Lebanese political activist critical of Hezbollah assassinated

The body was found at midnight on a road near a town in the south of the country
File photo of Lokman Slim

AFP PHOTO/LOKMAN SLIM'S OFFICE  -   File photo of Lokman Slim

A prominent Lebanese political activist and essayist critical of the Hezbollah militia was found dead with his body riddled with bullets Thursday morning in his car, security and forensic officials said. 

Lokman Slim, 58, a Shi'ite, went missing on Wednesday night while visiting friends in a village in the south of the country. His family, who were expecting him to return to Beirut the same day, were quick to post messages on social media alerting them to his disappearance, including one written by his wife on Twitter that Slim was not answering his phone. 

Security forces finally found Slim's car at midnight on a rural road near the village of Addoussieh, also in the south of the country, a region where Hezbollah maintains a strong presence. 

Las fuerzas de seguridad inspeccionan la escena en la que Lokman Slim, un activista político e investigador chií desde hace mucho tiempo, fue encontrado muerto en su coche
AP/MOHAMMED ZAATARI - Security forces inspect the scene where Lokman Slim, a longtime Shiite political activist and researcher, was found dead in his car.

The coroner on the scene reported that Slim had four gunshot wounds to the chest, head and neck and that death was instantaneous. The interior of the car was covered in blood. 

A member of the police, who spoke to news agencies on condition of anonymity, said Slim's identity card, phone and revolver were not found.

A family member said he learned of his death from the media while at a police station to report him missing. The family home in the suburbs of Beirut was silent in shock at Slim's murder.

Un colaborador del destacado activista libanés Lokman Slim es fotografiado en su casa, que es también la sede de su organización UMAM Documentation and Research, en los suburbios del sur de la capital, Beirut, tras su muerte, el 4 de febrero de 2021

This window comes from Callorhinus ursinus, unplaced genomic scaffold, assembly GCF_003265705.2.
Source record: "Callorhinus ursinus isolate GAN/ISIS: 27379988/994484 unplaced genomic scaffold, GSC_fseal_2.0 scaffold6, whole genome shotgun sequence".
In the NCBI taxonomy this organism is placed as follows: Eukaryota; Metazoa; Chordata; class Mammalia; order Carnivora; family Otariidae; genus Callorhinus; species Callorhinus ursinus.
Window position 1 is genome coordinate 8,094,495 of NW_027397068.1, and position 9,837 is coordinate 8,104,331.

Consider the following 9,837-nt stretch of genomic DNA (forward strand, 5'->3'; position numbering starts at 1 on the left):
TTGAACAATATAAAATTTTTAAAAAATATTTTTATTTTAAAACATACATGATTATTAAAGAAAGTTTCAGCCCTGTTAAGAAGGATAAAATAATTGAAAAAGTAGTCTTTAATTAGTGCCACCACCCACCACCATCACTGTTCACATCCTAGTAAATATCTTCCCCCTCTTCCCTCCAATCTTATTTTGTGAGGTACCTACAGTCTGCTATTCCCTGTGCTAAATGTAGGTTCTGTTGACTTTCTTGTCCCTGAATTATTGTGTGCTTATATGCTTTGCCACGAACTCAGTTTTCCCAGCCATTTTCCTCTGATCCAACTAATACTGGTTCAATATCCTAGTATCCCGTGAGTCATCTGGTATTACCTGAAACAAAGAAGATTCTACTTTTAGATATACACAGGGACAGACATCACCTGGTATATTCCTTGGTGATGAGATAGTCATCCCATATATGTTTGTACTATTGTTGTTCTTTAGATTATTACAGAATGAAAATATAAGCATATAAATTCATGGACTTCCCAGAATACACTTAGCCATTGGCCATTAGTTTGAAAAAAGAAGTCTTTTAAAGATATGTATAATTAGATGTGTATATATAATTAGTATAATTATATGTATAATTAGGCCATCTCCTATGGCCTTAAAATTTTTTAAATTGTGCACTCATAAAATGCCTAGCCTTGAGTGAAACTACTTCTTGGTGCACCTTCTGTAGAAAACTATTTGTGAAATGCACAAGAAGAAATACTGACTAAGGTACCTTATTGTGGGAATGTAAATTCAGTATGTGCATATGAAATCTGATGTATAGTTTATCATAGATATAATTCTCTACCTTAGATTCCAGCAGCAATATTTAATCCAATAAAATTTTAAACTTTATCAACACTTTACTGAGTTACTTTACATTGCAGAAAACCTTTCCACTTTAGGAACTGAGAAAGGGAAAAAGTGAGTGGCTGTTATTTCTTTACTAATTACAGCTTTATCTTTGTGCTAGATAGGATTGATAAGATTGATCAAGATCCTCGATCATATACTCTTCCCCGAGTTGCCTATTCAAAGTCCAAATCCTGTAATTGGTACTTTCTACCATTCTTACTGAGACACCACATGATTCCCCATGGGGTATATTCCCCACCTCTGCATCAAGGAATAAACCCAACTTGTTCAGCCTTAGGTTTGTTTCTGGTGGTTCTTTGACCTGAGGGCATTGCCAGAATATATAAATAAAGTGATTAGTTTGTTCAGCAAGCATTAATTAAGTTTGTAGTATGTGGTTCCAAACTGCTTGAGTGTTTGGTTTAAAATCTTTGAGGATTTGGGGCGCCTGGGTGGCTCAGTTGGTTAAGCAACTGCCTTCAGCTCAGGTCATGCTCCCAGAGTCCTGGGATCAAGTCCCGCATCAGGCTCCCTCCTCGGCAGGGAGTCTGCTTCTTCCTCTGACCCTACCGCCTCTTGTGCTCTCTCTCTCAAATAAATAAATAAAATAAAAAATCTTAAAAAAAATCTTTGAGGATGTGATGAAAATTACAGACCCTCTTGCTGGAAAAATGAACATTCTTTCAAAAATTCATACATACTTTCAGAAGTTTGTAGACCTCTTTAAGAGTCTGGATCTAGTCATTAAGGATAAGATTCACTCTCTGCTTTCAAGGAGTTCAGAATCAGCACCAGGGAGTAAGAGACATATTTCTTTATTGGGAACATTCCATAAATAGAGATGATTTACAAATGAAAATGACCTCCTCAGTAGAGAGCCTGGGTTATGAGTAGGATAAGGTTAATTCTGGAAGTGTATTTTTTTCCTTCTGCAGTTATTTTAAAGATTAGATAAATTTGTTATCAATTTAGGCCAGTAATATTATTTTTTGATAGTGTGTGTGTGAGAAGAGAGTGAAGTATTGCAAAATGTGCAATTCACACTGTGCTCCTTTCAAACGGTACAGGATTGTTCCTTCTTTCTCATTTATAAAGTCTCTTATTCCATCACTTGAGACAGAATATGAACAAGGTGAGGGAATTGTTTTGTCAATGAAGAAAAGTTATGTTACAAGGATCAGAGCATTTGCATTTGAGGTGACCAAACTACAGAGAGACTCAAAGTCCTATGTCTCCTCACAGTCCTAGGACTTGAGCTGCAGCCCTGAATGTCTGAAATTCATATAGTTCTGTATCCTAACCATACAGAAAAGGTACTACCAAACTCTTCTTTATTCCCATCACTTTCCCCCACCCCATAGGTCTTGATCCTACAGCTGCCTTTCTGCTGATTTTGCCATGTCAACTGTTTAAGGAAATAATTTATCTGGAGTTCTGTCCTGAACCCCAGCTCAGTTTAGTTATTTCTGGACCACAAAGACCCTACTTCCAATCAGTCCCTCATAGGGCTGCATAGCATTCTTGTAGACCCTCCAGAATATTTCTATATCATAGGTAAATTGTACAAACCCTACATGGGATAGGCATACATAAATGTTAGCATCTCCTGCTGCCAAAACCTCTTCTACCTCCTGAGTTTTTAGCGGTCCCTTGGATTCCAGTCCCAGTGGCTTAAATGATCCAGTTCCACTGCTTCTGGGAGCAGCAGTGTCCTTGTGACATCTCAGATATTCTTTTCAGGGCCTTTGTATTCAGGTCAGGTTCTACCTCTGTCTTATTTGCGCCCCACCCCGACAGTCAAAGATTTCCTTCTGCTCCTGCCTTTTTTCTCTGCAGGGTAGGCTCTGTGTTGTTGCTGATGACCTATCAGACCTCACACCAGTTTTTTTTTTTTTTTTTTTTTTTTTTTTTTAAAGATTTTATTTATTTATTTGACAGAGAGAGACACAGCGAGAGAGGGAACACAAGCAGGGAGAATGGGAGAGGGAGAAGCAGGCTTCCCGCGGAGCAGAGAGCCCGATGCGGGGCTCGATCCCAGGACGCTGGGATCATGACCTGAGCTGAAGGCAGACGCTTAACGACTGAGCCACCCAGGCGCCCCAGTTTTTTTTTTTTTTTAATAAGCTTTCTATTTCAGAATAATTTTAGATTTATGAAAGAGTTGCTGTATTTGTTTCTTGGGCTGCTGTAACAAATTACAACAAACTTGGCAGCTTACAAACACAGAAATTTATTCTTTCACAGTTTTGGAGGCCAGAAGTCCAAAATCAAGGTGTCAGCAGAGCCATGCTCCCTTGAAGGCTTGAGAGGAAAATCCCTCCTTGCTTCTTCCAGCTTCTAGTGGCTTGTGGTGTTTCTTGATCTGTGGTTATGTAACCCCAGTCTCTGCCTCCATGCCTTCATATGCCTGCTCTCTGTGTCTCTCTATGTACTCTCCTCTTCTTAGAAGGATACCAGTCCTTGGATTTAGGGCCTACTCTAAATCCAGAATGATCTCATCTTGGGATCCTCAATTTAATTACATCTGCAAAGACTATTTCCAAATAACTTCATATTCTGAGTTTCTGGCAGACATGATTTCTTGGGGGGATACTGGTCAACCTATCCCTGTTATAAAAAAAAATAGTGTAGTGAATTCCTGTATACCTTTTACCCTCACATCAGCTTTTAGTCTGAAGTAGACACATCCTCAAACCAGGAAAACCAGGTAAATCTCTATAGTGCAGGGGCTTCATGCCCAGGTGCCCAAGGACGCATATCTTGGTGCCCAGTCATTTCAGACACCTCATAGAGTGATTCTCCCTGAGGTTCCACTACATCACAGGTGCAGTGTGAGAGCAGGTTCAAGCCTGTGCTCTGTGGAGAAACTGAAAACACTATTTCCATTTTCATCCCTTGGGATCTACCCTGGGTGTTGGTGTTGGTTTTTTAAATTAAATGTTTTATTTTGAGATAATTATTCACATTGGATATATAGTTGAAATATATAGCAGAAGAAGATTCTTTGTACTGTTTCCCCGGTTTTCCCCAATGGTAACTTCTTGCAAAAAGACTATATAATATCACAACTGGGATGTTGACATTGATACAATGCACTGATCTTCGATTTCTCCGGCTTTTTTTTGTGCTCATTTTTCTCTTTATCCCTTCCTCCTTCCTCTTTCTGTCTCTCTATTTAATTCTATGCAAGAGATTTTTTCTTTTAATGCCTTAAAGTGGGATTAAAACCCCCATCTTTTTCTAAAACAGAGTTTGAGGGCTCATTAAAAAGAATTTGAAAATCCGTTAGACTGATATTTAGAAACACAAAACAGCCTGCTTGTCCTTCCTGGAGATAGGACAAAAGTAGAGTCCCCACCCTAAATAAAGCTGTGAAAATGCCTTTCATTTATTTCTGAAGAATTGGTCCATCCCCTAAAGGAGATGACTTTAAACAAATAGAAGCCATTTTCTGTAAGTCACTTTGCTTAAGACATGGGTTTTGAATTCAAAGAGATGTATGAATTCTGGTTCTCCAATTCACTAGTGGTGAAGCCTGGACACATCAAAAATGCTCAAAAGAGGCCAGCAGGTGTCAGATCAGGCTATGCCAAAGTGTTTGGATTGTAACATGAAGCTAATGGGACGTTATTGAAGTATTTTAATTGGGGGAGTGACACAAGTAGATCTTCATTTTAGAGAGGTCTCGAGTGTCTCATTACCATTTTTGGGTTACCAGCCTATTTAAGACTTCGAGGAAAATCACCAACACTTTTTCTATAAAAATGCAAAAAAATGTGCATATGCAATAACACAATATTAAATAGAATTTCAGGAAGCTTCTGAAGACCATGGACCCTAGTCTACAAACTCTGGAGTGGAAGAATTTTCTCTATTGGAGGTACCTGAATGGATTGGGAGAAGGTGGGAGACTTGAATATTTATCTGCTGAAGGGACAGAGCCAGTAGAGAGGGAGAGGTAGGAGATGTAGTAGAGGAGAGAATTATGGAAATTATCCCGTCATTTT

AFP/ANWAR AMRO - An associate of prominent Lebanese activist Lokman Slim is photographed at his home, which is also the headquarters of his organisation UMAM Documentation and Research, in the southern suburbs of the capital Beirut after his death on 4 February 2021.

His death has also shaken the entire country and there are already fears that it signals the return of political violence. Despite Lebanon's ongoing instability, such a crime has not occurred for years. The authorities, however, have already warned that the tension caused by the political standoff and economic crisis is leading to a return of violence and killings. 

Slim's criticism of Hezbollah made him the target of criticism from supporters of the armed movement, who referred to him disparagingly as "an Embassy Shia", a term they use to accuse opponents of being US puppets.

The circumstances of the crime have not yet been clarified, although a security official said an investigation had been launched. 

Interior Minister Mohammad Fahmi described the crime as "horrendous" in statements to local television station MTV.

Slim founded and ran Umam, a film production company where he organised public debates, political photos and art exhibitions. He also had a large library dedicated to Lebanese and Shia history. 

As a political activist, he founded the Haya Bina (Let's Go) group in 2005, whose goals are citizen participation in electoral processes and changing the sect-based power system. He also advocated building a full and secular democracy to end the confessionalism that reigns in Lebanese politics. 

Manifestantes sostienen fotos del destacado activista e intelectual libanés asesinado, Lokman Slim
PHOTO/AFP - Demonstrators hold photos of slain Lebanese activist and intellectual Lokman Slim

US Secretary of State Antony Blinken called Slim's assassination "appalling" and said it was a "cowardly and unacceptable" act to silence him.

"We urge the Lebanese authorities, including political and judicial leaders, to hold those who committed these barbaric acts accountable without delay or exception," Blinken said in a statement.

Hezbollah, the main suspect, immediately denied any involvement in the activist's death.

The Shi'ite armed group, which is represented in the country's parliament and government, is the only Lebanese faction that has not dismantled its military arsenal in the aftermath of the civil war. It is considered by the United States and the European Union, among others, as a terrorist organisation. Washington, in fact, has intensified sanctions against its officials and allies in Lebanon.